BACKGROUND: Severe acute respiratory syndrome coronavirus 2 (SARS-CoV-2) can produce a wide range of clinical manifestations from asymptomatic to life-threatening. Various researchers have worked to elucidate the pathogenic mechanisms underlying these variable presentations. Differences in individual responses to systemic inflammation and coagulopathy appear to be modulated by several factors, including sex steroid hormones. Transgender men or non-binary individuals who undergo gender-affirming hormone therapy (GAHT) are a unique population of interest for exploring the androgen-mediated coronavirus disease 2019 (COVID-19) hypothesis. As the search for reliable and effective COVID-19 treatments continues, understanding the risks and benefits of GAHT may mitigate COVID-19 related morbidity and mortality in this patient population. AIM: To investigate the potential role of GAHT in the development of COVID-19 infections and complications. METHODS: This systematic review implemented an algorithmic approach using PRISMA guidelines. PubMed, Scopus, Google Scholar top 100 results, and archives of Plastic and Reconstructive Surgery was on January 12, 2022 using the key words "gender" AND "hormone" AND "therapy" AND "COVID-19" as well as associated terms. Non-English articles, articles published prior to 2019 (prior to COVID-19), and manuscripts in the form of reviews, commentaries, or letters were excluded. References of the selected publications were screened as well. RESULTS: The database search resulted in the final inclusion of 14 studies related to GAHT COVID-19. Of the included studies, only two studies directly involved and reported on COVID-19 in transgender patients. Several clinical trials looked at the relationship between testosterone, estrogen, and progesterone in COVID-19 infected cis-gender men and women. It has been proposed that androgens may facilitate initial COVID-19 infection, however, once this occurs, testosterone may have a protective effect. Multiple clinical studies have shown that low baseline testosterone levels in men with COVID-19 are associated with worsening outcomes. The role of female sex hormones, including estrogen and progesterone have also been proposed as potential protective factors in COVID-19 infection. This was exemplified in multiple studies investigating different outcomes in pre- and post-menopausal women as well as those taking hormone replacement therapy. Two studies related specifically to transgender patients and GAHT found that estrogen and progesterone could help protect men against COVID-19, and that testosterone hormone therapy may increase the risk of contracting COVID-19. CONCLUSION: Few studies were found related to the role of GAHT in COVID-19 infections. Additional research is necessary to enhance our understanding of this relationship and provide better care for transgender patients.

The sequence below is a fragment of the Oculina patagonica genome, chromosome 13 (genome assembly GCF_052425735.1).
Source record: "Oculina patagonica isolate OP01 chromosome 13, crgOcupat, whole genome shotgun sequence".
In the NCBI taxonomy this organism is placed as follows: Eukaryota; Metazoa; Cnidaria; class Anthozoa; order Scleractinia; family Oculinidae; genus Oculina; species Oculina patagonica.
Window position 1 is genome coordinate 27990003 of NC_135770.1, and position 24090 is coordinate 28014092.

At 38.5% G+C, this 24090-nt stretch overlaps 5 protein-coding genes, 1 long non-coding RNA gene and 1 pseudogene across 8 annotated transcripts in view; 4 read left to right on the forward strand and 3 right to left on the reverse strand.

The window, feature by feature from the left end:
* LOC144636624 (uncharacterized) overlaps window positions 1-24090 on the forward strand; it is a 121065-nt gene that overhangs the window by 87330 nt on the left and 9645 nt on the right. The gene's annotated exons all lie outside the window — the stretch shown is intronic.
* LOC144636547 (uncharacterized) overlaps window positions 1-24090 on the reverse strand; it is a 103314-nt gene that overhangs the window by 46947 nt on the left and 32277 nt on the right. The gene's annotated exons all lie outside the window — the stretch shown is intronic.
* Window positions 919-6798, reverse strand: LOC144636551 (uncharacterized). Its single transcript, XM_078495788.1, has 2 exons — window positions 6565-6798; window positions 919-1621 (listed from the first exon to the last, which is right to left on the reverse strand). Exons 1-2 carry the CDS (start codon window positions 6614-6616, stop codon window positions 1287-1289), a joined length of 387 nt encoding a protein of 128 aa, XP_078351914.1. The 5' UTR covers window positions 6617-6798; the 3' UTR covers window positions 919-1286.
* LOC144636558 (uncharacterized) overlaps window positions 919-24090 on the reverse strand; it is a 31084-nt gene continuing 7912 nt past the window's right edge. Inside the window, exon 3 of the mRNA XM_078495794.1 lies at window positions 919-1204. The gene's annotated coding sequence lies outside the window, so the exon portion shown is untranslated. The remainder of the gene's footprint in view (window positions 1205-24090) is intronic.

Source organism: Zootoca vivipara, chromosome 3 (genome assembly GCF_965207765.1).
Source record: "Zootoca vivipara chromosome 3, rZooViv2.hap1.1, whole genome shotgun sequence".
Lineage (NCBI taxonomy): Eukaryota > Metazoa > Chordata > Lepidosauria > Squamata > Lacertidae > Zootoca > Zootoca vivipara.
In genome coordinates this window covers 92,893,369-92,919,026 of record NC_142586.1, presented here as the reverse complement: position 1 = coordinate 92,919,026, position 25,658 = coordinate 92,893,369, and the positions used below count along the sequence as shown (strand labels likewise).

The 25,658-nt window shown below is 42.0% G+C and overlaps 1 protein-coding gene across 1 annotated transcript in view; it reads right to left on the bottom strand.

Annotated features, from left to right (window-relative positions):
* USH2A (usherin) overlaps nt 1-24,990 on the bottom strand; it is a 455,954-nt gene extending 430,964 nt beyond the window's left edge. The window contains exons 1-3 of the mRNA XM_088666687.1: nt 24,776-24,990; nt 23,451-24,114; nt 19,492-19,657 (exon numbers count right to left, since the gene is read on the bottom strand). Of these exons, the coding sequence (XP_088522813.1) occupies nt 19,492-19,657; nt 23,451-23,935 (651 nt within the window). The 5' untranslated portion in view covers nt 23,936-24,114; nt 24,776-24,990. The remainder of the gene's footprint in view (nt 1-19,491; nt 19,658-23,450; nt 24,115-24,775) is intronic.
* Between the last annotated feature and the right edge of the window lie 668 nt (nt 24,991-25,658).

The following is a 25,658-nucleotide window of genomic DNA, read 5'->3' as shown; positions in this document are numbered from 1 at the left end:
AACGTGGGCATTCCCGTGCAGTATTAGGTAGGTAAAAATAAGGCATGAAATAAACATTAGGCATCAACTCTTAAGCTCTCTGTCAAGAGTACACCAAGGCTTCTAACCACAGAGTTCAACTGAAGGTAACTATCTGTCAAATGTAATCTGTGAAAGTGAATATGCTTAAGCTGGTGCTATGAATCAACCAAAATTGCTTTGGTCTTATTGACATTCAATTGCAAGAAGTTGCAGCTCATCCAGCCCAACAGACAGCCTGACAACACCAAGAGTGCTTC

3.
Aesthetic Plast Surg ; 46(6): 3111-3116, 2022 Dec.
Article in English | MEDLINE | ID: covidwho-1941545

ABSTRACT

BACKGROUND: The impact of the COVID-19 pandemic on physician relationships with industry and subsequent financial implications has not been previously assessed. The aim of this study is to compare pre- and post-COVID-19 payments between industry and medical providers for all plastic surgeons. METHODS: Payment information was collected for the 2019 and 2020 reporting periods from the Open Payments Program (OPP) database for plastic surgeons and plastic surgeon subspecialists. An analysis was performed of trends and comparison of payments for each year for all plastic surgeons and each subspecialty cohort. RESULTS: For all plastic surgeons, there was a decrease in industry payments between 2019 and 2020 (- 30.5%). All plastic surgery subspecialties had a decrease in payments with general plastic and reconstructive surgery affected the most (- 56%) and craniofacial surgery affected the least (- 9%). Payments for almost all categories for plastic surgeons decreased along with compensation as faculty or as speakers. Total charitable contributions and grant payments increased by 61 and 273%, respectively. CONCLUSION: Analysis of industry-physician payments available through the Sunshine Act shows that the COVID-19 pandemic has significantly impacted industry payments to plastic surgery and its subspecialties. While this study demonstrates the economic impact of the current pandemic, only time will tell whether these trends will persist in the coming years. LEVEL OF EVIDENCE V: This journal requires that authors assign a level of evidence to each article. For a full description of these Evidence-Based Medicine ratings, please refer to the Table of Contents or the online Instructions to Authors www.springer.com/00266 .

5.
Front Public Health ; 9: 707358, 2021.
Article in English | MEDLINE | ID: covidwho-1515549

ABSTRACT

Nurses caring for patients who contract coronavirus disease 2019 (COVID-19) have experienced significant traumas in the form of increased workloads, negative patient outcomes, and less social support system access. Nurses should be provided with information regarding early detection, coping skills and treatment for anxiety, depression, post-traumatic stress syndrome (PTSS)/post-traumatic stress disorder (PTSD), and other mental health disorders. Early intervention is important as mental health disorders can cause dysfunction, internal suffering, and in the most extreme situations, lead to death if not properly cared for. Healthcare corporations should consider providing coverage for mental health treatment for employees who experience COVID-19 traumas. With the implementation of healthy coping skills and therapeutic intervention, nurses will be able to let go of the negative impacts that the COVID-19 pandemic has caused and reintegrate into their roles as caring and entrusted health care providers. The current paper evaluates the mental health disorders encountered by nurses in the COVID-19 era based on the current medical literature and aims to provide practical coping strategies.


Subject(s)
COVID-19 , Nurses , Adaptation, Psychological , Humans , Mental Health , Pandemics , SARS-CoV-2